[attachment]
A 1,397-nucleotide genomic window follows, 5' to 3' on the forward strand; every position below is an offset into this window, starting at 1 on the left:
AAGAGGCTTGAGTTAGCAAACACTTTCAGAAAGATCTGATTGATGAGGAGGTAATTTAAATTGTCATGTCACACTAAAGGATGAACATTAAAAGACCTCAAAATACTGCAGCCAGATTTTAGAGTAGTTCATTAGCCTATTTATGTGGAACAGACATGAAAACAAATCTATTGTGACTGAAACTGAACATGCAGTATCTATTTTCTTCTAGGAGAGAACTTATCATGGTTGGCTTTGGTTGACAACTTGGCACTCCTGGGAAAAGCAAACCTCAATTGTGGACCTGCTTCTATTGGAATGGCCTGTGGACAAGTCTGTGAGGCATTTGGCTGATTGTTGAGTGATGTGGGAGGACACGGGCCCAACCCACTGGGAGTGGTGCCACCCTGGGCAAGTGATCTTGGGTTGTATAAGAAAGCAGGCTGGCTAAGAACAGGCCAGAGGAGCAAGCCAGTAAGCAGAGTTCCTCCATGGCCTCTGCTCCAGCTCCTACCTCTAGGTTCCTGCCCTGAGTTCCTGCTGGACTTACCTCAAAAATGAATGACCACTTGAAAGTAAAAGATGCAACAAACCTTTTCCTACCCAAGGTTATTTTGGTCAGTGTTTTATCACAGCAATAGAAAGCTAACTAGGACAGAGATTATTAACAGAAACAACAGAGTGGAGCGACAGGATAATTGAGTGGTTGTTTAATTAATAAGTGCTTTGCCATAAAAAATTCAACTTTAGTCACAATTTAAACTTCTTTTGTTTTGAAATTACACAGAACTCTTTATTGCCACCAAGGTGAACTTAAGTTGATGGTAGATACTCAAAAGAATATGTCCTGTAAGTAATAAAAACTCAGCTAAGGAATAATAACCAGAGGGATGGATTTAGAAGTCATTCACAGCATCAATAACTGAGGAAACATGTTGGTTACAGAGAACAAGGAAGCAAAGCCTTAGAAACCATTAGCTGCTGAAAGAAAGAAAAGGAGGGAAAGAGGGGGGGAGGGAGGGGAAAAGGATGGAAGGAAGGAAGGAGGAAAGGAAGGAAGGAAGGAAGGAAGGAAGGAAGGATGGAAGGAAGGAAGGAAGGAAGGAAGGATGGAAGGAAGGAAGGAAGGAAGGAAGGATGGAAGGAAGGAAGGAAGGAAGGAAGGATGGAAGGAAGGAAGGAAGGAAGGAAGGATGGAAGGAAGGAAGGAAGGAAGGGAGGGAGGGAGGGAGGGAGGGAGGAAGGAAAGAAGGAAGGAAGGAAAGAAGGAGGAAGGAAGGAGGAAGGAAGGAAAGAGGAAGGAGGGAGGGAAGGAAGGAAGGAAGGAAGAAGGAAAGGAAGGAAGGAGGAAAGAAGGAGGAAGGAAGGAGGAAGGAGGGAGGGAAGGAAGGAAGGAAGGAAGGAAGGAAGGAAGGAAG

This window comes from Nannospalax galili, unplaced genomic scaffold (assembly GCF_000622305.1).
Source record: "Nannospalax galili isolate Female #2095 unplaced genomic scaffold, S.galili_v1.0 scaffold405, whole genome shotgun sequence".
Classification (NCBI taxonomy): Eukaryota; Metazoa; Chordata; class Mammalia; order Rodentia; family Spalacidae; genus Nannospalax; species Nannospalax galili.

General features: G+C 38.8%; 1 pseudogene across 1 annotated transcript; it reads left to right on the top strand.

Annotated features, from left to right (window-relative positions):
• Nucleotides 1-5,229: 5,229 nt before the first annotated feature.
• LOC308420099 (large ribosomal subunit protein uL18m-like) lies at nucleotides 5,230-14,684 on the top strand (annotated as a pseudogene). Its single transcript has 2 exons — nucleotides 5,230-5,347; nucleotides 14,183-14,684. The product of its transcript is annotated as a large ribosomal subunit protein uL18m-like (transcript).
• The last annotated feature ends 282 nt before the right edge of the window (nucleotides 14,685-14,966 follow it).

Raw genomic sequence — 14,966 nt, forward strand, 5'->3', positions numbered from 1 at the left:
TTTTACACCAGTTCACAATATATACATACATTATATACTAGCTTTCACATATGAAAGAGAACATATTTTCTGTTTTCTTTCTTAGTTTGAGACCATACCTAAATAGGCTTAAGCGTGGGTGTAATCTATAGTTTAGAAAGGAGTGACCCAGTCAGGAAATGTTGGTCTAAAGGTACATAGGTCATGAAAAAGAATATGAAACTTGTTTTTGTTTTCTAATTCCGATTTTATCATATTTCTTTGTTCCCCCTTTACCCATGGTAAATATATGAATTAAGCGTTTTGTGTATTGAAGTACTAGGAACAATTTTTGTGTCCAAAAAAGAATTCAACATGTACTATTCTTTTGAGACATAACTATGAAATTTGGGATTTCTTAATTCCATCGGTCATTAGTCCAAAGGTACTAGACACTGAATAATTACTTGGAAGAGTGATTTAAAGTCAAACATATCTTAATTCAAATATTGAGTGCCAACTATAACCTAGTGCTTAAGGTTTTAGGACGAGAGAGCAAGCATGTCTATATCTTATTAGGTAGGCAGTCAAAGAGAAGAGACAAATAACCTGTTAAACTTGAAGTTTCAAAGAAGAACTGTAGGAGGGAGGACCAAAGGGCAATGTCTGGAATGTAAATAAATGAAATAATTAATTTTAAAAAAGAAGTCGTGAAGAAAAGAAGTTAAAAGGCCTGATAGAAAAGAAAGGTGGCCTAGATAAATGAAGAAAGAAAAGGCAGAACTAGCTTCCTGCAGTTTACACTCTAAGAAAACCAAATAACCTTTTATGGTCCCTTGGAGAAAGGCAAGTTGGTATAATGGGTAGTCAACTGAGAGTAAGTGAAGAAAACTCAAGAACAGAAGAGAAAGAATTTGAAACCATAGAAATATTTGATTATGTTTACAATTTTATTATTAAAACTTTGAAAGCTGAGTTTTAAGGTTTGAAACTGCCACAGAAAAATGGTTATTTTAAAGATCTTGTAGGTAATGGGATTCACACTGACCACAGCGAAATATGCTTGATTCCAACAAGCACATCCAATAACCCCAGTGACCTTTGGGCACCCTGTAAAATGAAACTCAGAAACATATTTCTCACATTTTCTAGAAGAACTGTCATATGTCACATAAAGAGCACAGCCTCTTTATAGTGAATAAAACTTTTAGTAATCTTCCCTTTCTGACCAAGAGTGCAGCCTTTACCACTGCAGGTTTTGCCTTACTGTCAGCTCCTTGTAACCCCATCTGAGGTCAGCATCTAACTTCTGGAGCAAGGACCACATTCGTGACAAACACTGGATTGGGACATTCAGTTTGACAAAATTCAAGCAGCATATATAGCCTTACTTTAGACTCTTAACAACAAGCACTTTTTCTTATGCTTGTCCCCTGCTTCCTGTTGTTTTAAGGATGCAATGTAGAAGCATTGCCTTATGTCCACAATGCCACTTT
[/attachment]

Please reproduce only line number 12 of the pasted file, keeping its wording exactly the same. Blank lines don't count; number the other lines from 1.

TTTTACACCAGTTCACAATATATACATACATTATATACTAGCTTTCACATATGAAAGAGAACATATTTTCTGTTTTCTTTCTTAGTTTGAGACCATACCTAAATAGGCTTAAGCGTGGGTGTAATCTATAGTTTAGAAAGGAGTGACCCAGTCAGGAAATGTTGGTCTAAAGGTACATAGGTCATGAAAAAGAATATGAAACTTGTTTTTGTTTTCTAATTCCGATTTTATCATATTTCTTTGTTCCCCCTTTACCCATGGTAAATATATGAATTAAGCGTTTTGTGTATTGAAGTACTAGGAACAATTTTTGTGTCCAAAAAAGAATTCAACATGTACTATTCTTTTGAGACATAACTATGAAATTTGGGATTTCTTAATTCCATCGGTCATTAGTCCAAAGGTACTAGACACTGAATAATTACTTGGAAGAGTGATTTAAAGTCAAACATATCTTAATTCAAATATTGAGTGCCAACTATAACCTAGTGCTTAAGGTTTTAGGACGAGAGAGCAAGCATGTCTATATCTTATTAGGTAGGCAGTCAAAGAGAAGAGACAAATAACCTGTTAAACTTGAAGTTTCAAAGAAGAACTGTAGGAGGGAGGACCAAAGGGCAATGTCTGGAATGTAAATAAATGAAATAATTAATTTTAAAAAAGAAGTCGTGAAGAAAAGAAGTTAAAAGGCCTGATAGAAAAGAAAGGTGGCCTAGATAAATGAAGAAAGAAAAGGCAGAACTAGCTTCCTGCAGTTTACACTCTAAGAAAACCAAATAACCTTTTATGGTCCCTTGGAGAAAGGCAAGTTGGTATAATGGGTAGTCAACTGAGAGTAAGTGAAGAAAACTCAAGAACAGAAGAGAAAGAATTTGAAACCATAGAAATATTTGATTATGTTTACAATTTTATTATTAAAACTTTGAAAGCTGAGTTTTAAGGTTTGAAACTGCCACAGAAAAATGGTTATTTTAAAGATCTTGTAGGTAATGGGATTCACACTGACCACAGCGAAATATGCTTGATTCCAACAAGCACATCCAATAACCCCAGTGACCTTTGGGCACCCTGTAAAATGAAACTCAGAAACATATTTCTCACATTTTCTAGAAGAACTGTCATATGTCACATAAAGAGCACAGCCTCTTTATAGTGAATAAAACTTTTAGTAATCTTCCCTTTCTGACCAAGAGTGCAGCCTTTACCACTGCAGGTTTTGCCTTACTGTCAGCTCCTTGTAACCCCATCTGAGGTCAGCATCTAACTTCTGGAGCAAGGACCACATTCGTGACAAACACTGGATTGGGACATTCAGTTTGACAAAATTCAAGCAGCATATATAGCCTTACTTTAGACTCTTAACAACAAGCACTTTTTCTTATGCTTGTCCCCTGCTTCCTGTTGTTTTAAGGATGCAATGTAGAAGCATTGCCTTATGTCCACAATGCCACTTT